Car catches air after hitting Saskatoon pothole
City says pothole is a utility cut, and needs to wait until asphalt is available for permanent fix
A Saskatoon driver's quick reaction saved him from a hefty car-repair bill, but others weren't so lucky.
On his way home from work Tuesday night, Jared Rusch, 25, said the trip down 8th Street was business as usual until he quickly met a gaping hole in curb lane.
"I didn't see any signs or a pothole warning or anything like that so I was going 50 km/h and it wasn't until the last second where I slammed on the brakes, but it wasn't enough and my car went flying and I almost lost control and it was kind of freaky because there's other cars around me," Rusch said.
Rusch immediately pulled over to assess any damage to his car and he also went back to the crater to snap a few pictures.
"While I was taking pictures cars were flying left and right over it so I took a video," said Rusch, and that's where he captured a few scary seconds of a car's back end flying through the air after hitting the hole in the road.
Rusch said that's likely what would've happened to him had he not had the reaction time to slam on the brakes.
"It might not have been as bad because I did brake quite a bit but it was still violent."
Shortly after recording the footage of the airborne car, Rusch contacted Public Works at the City of Saskatoon to report the issue and the City had the area blocked off with pylons Wednesday morning.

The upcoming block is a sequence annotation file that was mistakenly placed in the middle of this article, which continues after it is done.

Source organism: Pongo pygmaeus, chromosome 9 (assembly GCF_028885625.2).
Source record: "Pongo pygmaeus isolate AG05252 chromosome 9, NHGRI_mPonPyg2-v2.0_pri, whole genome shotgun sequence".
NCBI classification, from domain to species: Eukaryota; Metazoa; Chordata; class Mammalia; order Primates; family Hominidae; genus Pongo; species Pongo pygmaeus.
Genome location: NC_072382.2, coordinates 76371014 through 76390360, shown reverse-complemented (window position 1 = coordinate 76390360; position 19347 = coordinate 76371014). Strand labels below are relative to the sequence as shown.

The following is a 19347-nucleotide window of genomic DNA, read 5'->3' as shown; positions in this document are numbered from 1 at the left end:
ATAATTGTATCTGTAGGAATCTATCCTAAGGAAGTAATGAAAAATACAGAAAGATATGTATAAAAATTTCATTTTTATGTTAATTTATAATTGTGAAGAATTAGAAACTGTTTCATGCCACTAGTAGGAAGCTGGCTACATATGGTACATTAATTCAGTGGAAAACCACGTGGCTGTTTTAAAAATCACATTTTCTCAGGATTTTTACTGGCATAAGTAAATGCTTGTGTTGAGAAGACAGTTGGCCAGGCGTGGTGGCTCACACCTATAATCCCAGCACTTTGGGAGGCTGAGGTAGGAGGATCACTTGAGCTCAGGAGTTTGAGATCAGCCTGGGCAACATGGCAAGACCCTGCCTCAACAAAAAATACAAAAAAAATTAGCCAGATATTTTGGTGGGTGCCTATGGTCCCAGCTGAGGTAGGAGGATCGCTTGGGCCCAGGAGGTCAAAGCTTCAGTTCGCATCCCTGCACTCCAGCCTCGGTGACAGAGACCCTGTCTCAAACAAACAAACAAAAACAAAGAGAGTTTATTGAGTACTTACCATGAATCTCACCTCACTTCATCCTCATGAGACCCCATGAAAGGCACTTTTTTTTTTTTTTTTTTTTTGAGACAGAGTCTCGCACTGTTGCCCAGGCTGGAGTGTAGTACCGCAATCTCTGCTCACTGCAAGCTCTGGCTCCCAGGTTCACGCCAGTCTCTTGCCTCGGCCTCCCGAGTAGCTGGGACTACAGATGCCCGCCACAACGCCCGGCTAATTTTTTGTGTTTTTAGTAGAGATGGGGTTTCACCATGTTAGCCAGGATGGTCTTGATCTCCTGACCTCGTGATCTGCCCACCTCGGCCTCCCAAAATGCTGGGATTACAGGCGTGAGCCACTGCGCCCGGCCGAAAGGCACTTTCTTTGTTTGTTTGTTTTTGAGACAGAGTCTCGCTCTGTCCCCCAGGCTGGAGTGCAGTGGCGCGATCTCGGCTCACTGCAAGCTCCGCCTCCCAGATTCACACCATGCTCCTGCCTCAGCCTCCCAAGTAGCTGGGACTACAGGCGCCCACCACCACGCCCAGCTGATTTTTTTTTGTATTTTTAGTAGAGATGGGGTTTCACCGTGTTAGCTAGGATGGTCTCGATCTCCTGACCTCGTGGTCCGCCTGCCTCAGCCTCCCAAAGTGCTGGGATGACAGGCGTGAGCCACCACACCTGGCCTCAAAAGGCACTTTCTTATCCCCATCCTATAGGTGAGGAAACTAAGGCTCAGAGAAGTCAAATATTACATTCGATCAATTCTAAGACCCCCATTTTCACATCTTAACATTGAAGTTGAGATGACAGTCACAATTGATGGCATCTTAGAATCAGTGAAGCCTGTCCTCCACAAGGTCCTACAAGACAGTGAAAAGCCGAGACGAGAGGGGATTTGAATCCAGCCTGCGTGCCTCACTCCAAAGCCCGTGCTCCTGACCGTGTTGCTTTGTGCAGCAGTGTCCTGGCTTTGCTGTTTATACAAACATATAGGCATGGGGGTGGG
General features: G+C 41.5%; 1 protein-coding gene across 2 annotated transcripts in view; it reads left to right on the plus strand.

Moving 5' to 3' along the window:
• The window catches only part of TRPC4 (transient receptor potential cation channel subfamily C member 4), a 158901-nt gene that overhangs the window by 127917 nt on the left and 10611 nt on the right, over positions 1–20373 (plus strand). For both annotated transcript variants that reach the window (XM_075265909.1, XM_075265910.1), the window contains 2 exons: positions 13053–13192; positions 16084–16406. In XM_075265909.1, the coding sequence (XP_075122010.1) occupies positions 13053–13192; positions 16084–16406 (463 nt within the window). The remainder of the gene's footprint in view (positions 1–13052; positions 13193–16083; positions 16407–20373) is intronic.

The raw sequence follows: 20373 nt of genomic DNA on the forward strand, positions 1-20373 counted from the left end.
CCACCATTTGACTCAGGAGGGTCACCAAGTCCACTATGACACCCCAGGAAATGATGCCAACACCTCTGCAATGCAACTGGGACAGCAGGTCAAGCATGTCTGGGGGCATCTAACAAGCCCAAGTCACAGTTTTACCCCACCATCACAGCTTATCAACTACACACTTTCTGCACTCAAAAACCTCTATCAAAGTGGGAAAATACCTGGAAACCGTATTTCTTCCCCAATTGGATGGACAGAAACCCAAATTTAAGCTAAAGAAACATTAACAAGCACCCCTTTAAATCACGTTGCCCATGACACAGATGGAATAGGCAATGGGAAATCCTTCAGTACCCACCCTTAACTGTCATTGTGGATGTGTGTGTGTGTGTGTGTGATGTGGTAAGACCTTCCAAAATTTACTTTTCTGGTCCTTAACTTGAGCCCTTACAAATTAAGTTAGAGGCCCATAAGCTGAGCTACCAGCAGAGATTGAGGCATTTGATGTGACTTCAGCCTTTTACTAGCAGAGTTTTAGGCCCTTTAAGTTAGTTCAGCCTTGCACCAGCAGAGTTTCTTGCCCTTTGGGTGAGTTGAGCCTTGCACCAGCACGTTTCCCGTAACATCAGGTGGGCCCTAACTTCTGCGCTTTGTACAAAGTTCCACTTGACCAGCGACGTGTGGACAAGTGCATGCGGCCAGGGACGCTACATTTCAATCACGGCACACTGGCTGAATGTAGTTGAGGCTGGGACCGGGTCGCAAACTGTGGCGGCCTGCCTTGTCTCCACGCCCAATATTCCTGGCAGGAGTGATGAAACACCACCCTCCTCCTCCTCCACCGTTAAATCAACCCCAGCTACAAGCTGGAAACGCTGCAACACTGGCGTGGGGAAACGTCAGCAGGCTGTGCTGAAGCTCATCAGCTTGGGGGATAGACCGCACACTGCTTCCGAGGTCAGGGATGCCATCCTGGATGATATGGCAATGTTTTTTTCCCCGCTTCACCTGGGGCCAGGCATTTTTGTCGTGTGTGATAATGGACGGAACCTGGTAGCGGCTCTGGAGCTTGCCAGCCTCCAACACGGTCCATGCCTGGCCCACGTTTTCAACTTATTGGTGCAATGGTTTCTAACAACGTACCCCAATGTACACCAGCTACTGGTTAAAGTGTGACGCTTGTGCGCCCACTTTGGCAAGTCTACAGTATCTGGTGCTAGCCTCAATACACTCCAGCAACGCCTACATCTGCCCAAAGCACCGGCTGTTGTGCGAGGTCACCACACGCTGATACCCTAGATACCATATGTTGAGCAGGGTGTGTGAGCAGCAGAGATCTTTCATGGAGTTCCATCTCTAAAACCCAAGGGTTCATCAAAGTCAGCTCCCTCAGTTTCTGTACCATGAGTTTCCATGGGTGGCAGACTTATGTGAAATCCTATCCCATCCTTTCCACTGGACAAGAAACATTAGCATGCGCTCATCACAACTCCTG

City needs hot-mix asphalt for big patch jobs
A City spokesperson said the gap in the road is a utility cut and crews need the help of a grader to fill in the hole.. The City said they know of about 567 utility cuts throughout the city which result from excavations required to connect, repair or maintain underground utilities.
The City said utility cuts are being maintained as required until they can be properly and permanently paved with hot-mix asphalt once the ground has thawed.
For now, Rusch is relieved he didn't hit the utility cut at full speed, but he's still waiting to get his sedan looked at to make sure nothing came loose. The same couldn't be said last year when he blew a tire on a pothole.
"It's been a problem for years but it's never been this bad, usually it's more of a hill than a pothole, but apparently they've done work and they just fill it with gravel and the melting snow doesn't help," Rusch said, adding he feels the city didn't need to wait for his phone call to do something about it.
"It's better to have less lanes than it is to have cars flying a ramp at 50km/h."